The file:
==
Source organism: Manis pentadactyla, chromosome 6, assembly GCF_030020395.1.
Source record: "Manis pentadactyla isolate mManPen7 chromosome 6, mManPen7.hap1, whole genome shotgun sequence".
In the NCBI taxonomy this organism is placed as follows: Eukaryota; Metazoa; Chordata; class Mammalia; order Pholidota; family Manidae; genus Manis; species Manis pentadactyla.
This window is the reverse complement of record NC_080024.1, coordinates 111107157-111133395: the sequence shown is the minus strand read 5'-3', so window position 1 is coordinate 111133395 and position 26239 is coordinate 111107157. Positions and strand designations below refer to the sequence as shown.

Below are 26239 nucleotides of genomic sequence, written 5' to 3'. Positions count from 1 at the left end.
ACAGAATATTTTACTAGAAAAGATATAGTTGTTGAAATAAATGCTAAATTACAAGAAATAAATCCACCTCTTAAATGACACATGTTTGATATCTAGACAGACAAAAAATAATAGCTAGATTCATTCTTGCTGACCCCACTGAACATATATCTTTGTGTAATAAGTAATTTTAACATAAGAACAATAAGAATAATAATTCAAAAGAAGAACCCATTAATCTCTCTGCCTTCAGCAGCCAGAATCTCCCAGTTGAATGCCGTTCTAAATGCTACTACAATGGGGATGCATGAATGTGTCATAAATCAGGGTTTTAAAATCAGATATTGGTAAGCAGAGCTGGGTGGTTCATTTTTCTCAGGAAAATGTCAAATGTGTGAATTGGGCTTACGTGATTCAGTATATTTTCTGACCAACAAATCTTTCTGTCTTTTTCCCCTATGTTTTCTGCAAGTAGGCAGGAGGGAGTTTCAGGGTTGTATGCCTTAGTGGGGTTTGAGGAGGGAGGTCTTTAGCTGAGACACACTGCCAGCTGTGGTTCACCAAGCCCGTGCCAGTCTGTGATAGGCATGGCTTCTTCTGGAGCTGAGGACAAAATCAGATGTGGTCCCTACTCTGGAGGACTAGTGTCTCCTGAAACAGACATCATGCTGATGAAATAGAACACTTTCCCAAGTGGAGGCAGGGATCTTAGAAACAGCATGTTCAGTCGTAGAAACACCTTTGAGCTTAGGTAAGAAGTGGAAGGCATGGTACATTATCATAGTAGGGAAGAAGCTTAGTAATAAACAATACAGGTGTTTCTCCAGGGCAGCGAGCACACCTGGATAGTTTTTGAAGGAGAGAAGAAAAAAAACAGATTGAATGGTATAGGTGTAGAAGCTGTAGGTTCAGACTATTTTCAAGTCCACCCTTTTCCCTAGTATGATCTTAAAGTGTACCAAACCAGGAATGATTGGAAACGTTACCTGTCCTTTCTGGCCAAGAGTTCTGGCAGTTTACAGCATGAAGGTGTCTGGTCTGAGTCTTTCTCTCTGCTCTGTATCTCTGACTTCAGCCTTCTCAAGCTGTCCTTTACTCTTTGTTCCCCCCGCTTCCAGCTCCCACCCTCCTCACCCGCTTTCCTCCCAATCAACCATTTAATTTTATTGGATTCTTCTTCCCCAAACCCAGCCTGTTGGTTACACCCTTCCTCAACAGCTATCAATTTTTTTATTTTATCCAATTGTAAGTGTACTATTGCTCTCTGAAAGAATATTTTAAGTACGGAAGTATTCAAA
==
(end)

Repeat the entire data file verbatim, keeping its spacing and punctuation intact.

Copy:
Source organism: Manis pentadactyla, chromosome 6, assembly GCF_030020395.1.
Source record: "Manis pentadactyla isolate mManPen7 chromosome 6, mManPen7.hap1, whole genome shotgun sequence".
In the NCBI taxonomy this organism is placed as follows: Eukaryota; Metazoa; Chordata; class Mammalia; order Pholidota; family Manidae; genus Manis; species Manis pentadactyla.
This window is the reverse complement of record NC_080024.1, coordinates 111107157-111133395: the sequence shown is the minus strand read 5'-3', so window position 1 is coordinate 111133395 and position 26239 is coordinate 111107157. Positions and strand designations below refer to the sequence as shown.

Below are 26239 nucleotides of genomic sequence, written 5' to 3'. Positions count from 1 at the left end.
ACAGAATATTTTACTAGAAAAGATATAGTTGTTGAAATAAATGCTAAATTACAAGAAATAAATCCACCTCTTAAATGACACATGTTTGATATCTAGACAGACAAAAAATAATAGCTAGATTCATTCTTGCTGACCCCACTGAACATATATCTTTGTGTAATAAGTAATTTTAACATAAGAACAATAAGAATAATAATTCAAAAGAAGAACCCATTAATCTCTCTGCCTTCAGCAGCCAGAATCTCCCAGTTGAATGCCGTTCTAAATGCTACTACAATGGGGATGCATGAATGTGTCATAAATCAGGGTTTTAAAATCAGATATTGGTAAGCAGAGCTGGGTGGTTCATTTTTCTCAGGAAAATGTCAAATGTGTGAATTGGGCTTACGTGATTCAGTATATTTTCTGACCAACAAATCTTTCTGTCTTTTTCCCCTATGTTTTCTGCAAGTAGGCAGGAGGGAGTTTCAGGGTTGTATGCCTTAGTGGGGTTTGAGGAGGGAGGTCTTTAGCTGAGACACACTGCCAGCTGTGGTTCACCAAGCCCGTGCCAGTCTGTGATAGGCATGGCTTCTTCTGGAGCTGAGGACAAAATCAGATGTGGTCCCTACTCTGGAGGACTAGTGTCTCCTGAAACAGACATCATGCTGATGAAATAGAACACTTTCCCAAGTGGAGGCAGGGATCTTAGAAACAGCATGTTCAGTCGTAGAAACACCTTTGAGCTTAGGTAAGAAGTGGAAGGCATGGTACATTATCATAGTAGGGAAGAAGCTTAGTAATAAACAATACAGGTGTTTCTCCAGGGCAGCGAGCACACCTGGATAGTTTTTGAAGGAGAGAAGAAAAAAAACAGATTGAATGGTATAGGTGTAGAAGCTGTAGGTTCAGACTATTTTCAAGTCCACCCTTTTCCCTAGTATGATCTTAAAGTGTACCAAACCAGGAATGATTGGAAACGTTACCTGTCCTTTCTGGCCAAGAGTTCTGGCAGTTTACAGCATGAAGGTGTCTGGTCTGAGTCTTTCTCTCTGCTCTGTATCTCTGACTTCAGCCTTCTCAAGCTGTCCTTTACTCTTTGTTCCCCCCGCTTCCAGCTCCCACCCTCCTCACCCGCTTTCCTCCCAATCAACCATTTAATTTTATTGGATTCTTCTTCCCCAAACCCAGCCTGTTGGTTACACCCTTCCTCAACAGCTATCAATTTTTTTATTTTATCCAATTGTAAGTGTACTATTGCTCTCTGAAAGAATATTTTAAGTACGGAAGTATTCAAA